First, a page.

It is now marathon week. This is it. Months of training, emotional ups and downs, injuries and exhaustion. On Sunday it all comes to an end. I think I am still trying to process this. As a result I am not quite ready to write about my plans for the big day. So instead of looking forward, I have decided to spend a couple of days looking back. My next couple of posts will be about training memories – good or bad. They will be in no particular order, just moments that come to mind when I think of the last four months.
Memories #1 and #2: The High Moment and the Low
My first real moment when I thought I might honestly be able to do this was the day I ran 11k and then followed it up with the Army Run Half Marathon. The run had many moments of feeling effortless and I was able to maintain such a steady pace. Completing more than 30km was a huge feeling of accomplishment, particularly when I crossed the finish line feeling great. I think that day will be remembered for a long time.
The lowest moment was definitely when I hurt my hip and I.T. band while trying to accomplish a 30k run. Having to give up at 25k and limp my way back to the car for 5km was completely demoralizing. Having no idea how much training time I would lose while trying to heal did not help my mood. That was definitely the closest I came to quitting. I am sure it would be nice to bury this memory but it is worth remembering. I did get back to training and I did have successful long runs. I may have had to readjust my goals but I didn’t quit. If I ever do this again, I will need to recall this low point to remember what I can accomplish.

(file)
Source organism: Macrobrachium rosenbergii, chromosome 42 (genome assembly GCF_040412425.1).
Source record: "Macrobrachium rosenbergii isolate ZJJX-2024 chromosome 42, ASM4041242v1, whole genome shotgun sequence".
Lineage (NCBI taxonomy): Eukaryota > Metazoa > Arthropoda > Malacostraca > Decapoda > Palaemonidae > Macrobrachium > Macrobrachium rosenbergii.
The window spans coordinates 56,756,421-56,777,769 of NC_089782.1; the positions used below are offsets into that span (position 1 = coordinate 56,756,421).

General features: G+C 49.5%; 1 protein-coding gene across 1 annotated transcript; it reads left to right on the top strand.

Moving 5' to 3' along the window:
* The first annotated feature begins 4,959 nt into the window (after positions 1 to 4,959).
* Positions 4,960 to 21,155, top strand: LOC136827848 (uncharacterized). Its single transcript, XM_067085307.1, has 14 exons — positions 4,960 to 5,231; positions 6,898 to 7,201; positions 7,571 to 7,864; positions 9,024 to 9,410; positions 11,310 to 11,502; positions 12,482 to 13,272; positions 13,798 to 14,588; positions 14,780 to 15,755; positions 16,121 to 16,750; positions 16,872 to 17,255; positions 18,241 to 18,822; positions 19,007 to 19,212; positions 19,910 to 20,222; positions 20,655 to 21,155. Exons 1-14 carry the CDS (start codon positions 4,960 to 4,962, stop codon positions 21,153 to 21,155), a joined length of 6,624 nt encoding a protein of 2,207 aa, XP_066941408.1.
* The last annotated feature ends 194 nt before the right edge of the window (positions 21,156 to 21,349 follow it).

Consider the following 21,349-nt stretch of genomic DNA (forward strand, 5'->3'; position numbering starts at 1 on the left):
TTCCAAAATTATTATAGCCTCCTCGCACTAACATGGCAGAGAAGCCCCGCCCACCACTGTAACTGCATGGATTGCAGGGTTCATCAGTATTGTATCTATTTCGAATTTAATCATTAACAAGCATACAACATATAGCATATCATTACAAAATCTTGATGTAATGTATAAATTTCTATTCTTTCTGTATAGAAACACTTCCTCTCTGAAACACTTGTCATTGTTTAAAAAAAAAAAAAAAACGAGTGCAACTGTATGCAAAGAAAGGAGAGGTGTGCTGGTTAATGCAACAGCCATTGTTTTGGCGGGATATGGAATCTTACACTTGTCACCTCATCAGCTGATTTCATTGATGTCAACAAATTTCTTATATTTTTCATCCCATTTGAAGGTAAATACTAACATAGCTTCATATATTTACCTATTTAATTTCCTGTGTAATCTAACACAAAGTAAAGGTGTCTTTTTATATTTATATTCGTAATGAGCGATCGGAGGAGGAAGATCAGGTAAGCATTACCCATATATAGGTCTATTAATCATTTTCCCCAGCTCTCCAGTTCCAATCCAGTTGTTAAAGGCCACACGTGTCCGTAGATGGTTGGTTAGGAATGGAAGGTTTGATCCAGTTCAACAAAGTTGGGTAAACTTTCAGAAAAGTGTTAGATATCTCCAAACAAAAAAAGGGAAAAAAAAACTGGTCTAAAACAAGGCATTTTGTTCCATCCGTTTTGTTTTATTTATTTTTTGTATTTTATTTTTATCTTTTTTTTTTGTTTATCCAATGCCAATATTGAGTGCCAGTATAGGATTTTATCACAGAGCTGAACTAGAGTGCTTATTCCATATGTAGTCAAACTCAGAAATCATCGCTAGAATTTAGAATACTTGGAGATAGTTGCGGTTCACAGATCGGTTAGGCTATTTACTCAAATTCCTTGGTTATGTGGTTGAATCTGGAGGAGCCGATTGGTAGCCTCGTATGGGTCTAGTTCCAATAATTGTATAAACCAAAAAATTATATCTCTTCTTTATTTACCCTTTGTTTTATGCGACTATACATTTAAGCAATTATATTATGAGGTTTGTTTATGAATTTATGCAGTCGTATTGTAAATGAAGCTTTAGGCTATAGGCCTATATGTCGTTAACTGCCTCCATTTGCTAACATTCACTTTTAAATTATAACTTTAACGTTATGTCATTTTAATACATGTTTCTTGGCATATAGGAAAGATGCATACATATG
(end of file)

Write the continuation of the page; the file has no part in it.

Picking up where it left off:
A quick check of Sportstats has shown that Evan, Lukas and I have taken part in an event at Somersault’s Fall Colours Race since 2009. Luke was 4, Evan 6, and I was, well, never mind. And my husband has made the trek out each time as our chauffeur and supporter. The Fall Colours Race has truly become our Thanksgiving tradition.
Today was no different. I signed up for the 10k to use as a training run for next week’s marathon and both boys entered the 3k race. Once again the weather was stunning. I think every year we have done this race we have had beautiful weather and as the race name suggests, wonderful fall colours. This is a rural race east of Ottawa, a nice change from city races. It provides challenging courses – I could have used this race for my first marathon but given all the hills I was too wimpy to even consider it. Even the 10k has some good uphill challenges – my Garmin recorded a couple of slopes at a 10% grade. This race also has a hugely popular kids’ 1k race that is just adorable to watch. It is held on a loop on the Cumberland Heritage Museum grounds, giving a safe and well cheered race for the kiddies. I will always remember Luke running it at four years old and telling every stranger he saw how he ran the whole thing non-stop. The kids are the stars of the show on this day.
My kids are moving on from the 1k runs, though both still qualify in terms of age. They are definitely ready for running challenges so today they set out to see how fast they could do the 3k. I had to wait until I was done my race to find out the results but it was worth the wait! Yes…here comes mommy bragging time. Out of 91 participants Evan was 7th overall, 2nd of all males and 2nd in the males under 13 category, receiving 2 lanyards and a prize. Luke finished in 29th place, 10th in the males category and 9th in the males under 13. While I know he would desperately like to have a top three placing we reminded him that he has another FIVE years to compete in that age category, so there is no rush!!